BITSS hosted its Research Transparency and Reproducibility Training (RT2) in Washington DC, September 11-13, 2019.
RT2 provides participants with an overview of tools and best practices for transparent and reproducible social science research. The curriculum is developed and delivered by academic leaders in the open science movement and there is space for collaborative work and hands-on skill-building. Participants are encouraged to bring their own research questions and ideas to seek support and feedback from instructors and other attendees.
“Transparency, Reproducibility, and Credibility of Economics Research” is a research symposium hosted collaboratively by the World Bank Development Impact Evaluation (DIME) group, BITSS, the International Initiative for Impact Evaluation (3ie), The Abdul Latif Jameel Poverty Action Lab (J-PAL), and Innovations for Poverty Action (IPA) on September 10, 2019 at the World Bank Headquarters in Washington, D.C.
Hosted by the Center for Open Science on Jul 30, 2019, the “Local Grassroots Networks” webinar featured insights from international panelists currently nurturing culture change in research among their local communities.
Catalyst Sho Tsuji hosted a workshop titled “Introducing Meta-Analytic Methods for Psychological Sciences” on July 8, 2019 as part of the Society for the Improvement of Psychological Science (SIPS) 2019 Meeting in Rotterdam, the Netherlands.
BITSS will exhibit at the 94th Annual Conference of the Western Economic Association International (WEAI) in San Francsico, CA on June 28th-July 2nd, 2019. Visit us in the conference registration area to learn about our latest work in supporting research and training for transparency and reproducibility in economics.
BITSS is partnering with the East Africa Social Science Translation (EASST), a CEGA initiative, to host a Research Transparency and Reproducibility Workshop on July 23 as part of the 8th Annual EASST Summit at Sarova Panafric in Nairobi, Kenya on July 22-23, 2019.
Elaine Toomey and colleagues organized the NUI Galway Open Science Week on April 8-12, 2019, the first of its kind in Ireland. The event brought together researchers, academics, educators, policymakers and members of the public to highlight and showcase what open science is, and how it can be achieved. As part of the Open Science Week, the organizers also hosted “Open Science in Health Research”, a two-day introductory workshop for early career researchers on April 11-12, 2019 at the School of Psychology, National University of Ireland Galway. Learn more here.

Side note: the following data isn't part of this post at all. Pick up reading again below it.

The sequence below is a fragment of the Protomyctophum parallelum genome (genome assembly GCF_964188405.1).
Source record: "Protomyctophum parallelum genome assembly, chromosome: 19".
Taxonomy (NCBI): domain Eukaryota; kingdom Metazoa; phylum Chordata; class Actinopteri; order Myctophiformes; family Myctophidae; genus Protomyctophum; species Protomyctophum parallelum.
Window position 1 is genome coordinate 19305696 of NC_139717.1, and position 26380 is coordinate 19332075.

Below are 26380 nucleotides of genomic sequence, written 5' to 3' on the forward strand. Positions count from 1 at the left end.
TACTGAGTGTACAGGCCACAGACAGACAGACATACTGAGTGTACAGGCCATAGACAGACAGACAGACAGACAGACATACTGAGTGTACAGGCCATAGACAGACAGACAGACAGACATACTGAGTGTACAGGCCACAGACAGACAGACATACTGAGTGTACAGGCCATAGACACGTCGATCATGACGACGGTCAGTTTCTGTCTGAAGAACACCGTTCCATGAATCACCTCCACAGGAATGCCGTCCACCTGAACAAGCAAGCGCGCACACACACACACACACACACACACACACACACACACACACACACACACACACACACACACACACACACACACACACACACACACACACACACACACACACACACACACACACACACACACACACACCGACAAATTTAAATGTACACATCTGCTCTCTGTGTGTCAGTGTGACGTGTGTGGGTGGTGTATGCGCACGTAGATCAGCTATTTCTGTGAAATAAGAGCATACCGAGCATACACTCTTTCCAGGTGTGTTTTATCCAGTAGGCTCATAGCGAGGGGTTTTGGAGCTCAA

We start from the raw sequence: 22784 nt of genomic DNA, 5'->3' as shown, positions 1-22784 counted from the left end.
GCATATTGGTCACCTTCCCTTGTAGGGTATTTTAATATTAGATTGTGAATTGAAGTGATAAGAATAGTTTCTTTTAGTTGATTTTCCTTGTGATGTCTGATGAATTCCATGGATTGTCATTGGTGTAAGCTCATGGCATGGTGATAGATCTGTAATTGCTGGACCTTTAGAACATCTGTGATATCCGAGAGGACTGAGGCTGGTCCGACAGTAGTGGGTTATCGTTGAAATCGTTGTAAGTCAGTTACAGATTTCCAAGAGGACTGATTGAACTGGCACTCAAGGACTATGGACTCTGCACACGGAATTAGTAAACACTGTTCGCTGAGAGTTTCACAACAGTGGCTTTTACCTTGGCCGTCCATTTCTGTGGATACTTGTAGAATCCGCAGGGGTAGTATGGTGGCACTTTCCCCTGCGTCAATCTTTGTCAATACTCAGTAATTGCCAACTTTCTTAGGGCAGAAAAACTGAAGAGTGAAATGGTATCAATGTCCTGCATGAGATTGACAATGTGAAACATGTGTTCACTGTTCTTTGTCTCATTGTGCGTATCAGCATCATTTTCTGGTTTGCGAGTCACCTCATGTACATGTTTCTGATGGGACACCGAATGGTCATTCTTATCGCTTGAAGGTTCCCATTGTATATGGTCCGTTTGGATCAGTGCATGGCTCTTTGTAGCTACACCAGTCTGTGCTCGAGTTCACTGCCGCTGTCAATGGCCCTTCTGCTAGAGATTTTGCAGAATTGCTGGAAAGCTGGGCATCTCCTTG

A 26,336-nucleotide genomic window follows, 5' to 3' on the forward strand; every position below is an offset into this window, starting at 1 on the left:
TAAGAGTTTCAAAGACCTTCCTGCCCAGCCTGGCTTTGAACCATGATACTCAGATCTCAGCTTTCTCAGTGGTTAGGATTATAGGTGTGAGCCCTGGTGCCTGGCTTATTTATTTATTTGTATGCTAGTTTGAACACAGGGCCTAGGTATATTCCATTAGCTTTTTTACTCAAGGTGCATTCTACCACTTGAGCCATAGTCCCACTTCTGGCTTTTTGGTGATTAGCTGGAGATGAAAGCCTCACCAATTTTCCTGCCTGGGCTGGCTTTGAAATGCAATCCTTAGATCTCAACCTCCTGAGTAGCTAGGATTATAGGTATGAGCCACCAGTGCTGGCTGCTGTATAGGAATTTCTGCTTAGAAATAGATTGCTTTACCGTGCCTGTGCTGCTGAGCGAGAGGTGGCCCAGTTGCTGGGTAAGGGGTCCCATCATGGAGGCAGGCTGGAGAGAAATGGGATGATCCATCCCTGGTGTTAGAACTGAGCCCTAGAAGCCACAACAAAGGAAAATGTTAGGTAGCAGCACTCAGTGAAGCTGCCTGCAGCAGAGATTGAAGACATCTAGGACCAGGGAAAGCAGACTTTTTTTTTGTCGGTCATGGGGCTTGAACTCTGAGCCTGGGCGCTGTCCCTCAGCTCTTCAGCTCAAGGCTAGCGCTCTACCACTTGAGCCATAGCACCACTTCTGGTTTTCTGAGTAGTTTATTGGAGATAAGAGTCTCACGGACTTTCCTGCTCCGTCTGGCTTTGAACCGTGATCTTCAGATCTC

In collaboration with the World Bank’s Development Impact Evaluation (DIME) group and the Innovations in Big Data Analytics program, BITSS will host a one-day workshop on reproducible research in Washington, D.C., on March 1, 2019. Read about the workshop in this post published on the World Bank Data blog.
Kweku Opoku-Agyemang will give a presentation titled “Using Blockchain for Scientific Transparency” at this year’s Annual Meeting of the American Association for the Advancement of Science (AAAS) in Washington, D.C., on February 15, 2019. Read More →
Christina Bergmann will give a week-long course on “Effect sizes and meta-analyses: Tools for cumulative, robust experimental science” as part of the Winter School of the Netherlands Graduate School of Lingustics in Amsterdam, the Netherlands, on January 7-11, 2019. Read More →
Despite growing interest in forecasting and predictions across a number of fields, there is currently neither a centralized platform to collect predictions, nor consensus on best practices. To address this issue, BITSS will host a workshop on Forecasting Social Science Research Results on December 11, 2018, in coordination with the 2018 Annual Meeting.
Led by Stefano DellaVigna (UC Berkeley) and Eva Vivalt (Australian National University), the workshop will bring together academic leaders from across disciplines to share knowledge, present recent research on forecasting, and chart a path for the future. The workshop will also serve as a venue for discussing the design of a shared platform to facilitate the collection and cataloging of forecasts for the broader research community.
Contact Katie Hoeberling at firstname.lastname@example.org with any questions about this event.
BITSS held its seventh Annual Meeting on December 10, 2018 at the David Brower Center in Berkeley, California. The event brings together stakeholders from academia, scholarly publishing, and policy to share knowledge and discuss the evolving movement toward research transparency and efforts to strengthen the standards of openness and integrity in the social sciences. Read More →